THREE: Notwithstanding endless criticism, America is still the place most people throughout the world would like to live. Historically, we have attracted great individuals from other countries. The resulting diversity has been a great strength of this country.


Now, however, we are under siege by illegal immigrants. This phenomenon is a tribute to our free society where anyone can find happiness and economic security if they work hard. But, there is a limit to the number of immigrants we can accept to ensure that our ability to service our citizens is not diminished.


Our government must be strong, reasonable and thoughtful at the same time. Our open borders have created a political, economic and humanitarian crisis. The lax way we have controlled immigration to this point has resulted in a whole new class of illegal immigrants. It is impossible to turn back the clock and rethink decisions to look the other way while millions have entered the country without authorization. So, they will likely receive a roadmap to citizenship. So be it.


But, new illegal immigration must be stopped immediately. It has become an issue of national security. America can be proud of its sensitivities towards immigrants, especially in recent years. We owe no other people in the world any favors. It is time that resources stop being drained from needy Americans for new illegal interlopers.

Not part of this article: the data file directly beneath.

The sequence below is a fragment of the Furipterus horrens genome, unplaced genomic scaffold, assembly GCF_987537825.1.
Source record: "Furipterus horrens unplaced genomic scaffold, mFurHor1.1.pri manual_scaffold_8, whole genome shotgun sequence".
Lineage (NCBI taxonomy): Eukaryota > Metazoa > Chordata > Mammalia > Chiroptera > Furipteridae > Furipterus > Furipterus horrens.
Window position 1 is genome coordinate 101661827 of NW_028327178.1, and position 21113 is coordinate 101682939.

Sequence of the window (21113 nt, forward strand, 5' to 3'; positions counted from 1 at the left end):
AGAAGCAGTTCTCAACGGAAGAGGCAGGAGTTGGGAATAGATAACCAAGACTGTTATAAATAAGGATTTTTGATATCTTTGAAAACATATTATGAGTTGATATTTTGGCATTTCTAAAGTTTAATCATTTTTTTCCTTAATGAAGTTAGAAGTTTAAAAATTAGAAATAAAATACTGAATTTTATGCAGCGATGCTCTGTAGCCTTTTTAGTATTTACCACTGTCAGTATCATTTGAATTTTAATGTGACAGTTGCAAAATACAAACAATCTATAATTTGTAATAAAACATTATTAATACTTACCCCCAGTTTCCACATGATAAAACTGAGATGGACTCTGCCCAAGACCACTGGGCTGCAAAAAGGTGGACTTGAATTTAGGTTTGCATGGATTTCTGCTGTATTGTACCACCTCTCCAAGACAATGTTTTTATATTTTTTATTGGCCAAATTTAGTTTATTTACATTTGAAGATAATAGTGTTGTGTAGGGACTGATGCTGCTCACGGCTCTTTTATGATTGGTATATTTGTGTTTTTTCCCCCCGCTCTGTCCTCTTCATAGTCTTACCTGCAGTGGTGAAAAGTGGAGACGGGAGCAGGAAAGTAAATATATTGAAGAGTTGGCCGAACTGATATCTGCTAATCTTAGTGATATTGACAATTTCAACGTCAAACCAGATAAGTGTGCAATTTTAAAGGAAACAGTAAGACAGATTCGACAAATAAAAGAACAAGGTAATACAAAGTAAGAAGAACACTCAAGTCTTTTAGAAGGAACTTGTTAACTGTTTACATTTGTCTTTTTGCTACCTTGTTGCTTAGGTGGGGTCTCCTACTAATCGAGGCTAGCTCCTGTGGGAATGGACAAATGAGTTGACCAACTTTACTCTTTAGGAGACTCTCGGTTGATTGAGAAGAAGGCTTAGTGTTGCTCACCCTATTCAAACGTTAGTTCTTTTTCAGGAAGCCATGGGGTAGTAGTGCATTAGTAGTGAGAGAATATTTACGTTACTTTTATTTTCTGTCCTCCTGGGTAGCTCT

FOUR: The moral fiber of the country has deteriorated. Our elected officials are guilty of ignoring wasteful and illegal practices in virtually every aspect of American life. Old and non-productive expenditures for welfare, the military, social programs and corporate benefits need to be rooted out. Cheaters in all aspects of life must be identified and prosecuted. They include tax cheats, suppliers who cheat the government, people who cheat on medical bills, etc. The savings from these areas alone would be huge. Our citizens must be honest in their dealings with the government and each other.


FIVE: When elected, our leaders must select appointees based upon their resumes, not their fund-raising expertise. The current administration is chock full of amateurs that have not provided sound advice. I believe these unfortunate appointments are responsible for errors in judgment that have plagued the current administration.


Exacerbating the problem is that the current administration has continued to stand by political appointees who have made gross errors. The IRS, Veterans Administration and the Affordable Care Act debacles are prime examples of bad leadership. Instead of fessing up and admitting problems, the perpetrators are kept in service until the American people and/or Congress demand they be removed. Cover-ups only lead to more political mayhem.


American has a lot of fences to mend in the coming years. Hopefully, the elections of 2014 will be the beginning of a new breed of politician in Washington with many more appealing qualities that include an ability to work with others who have different opinions.What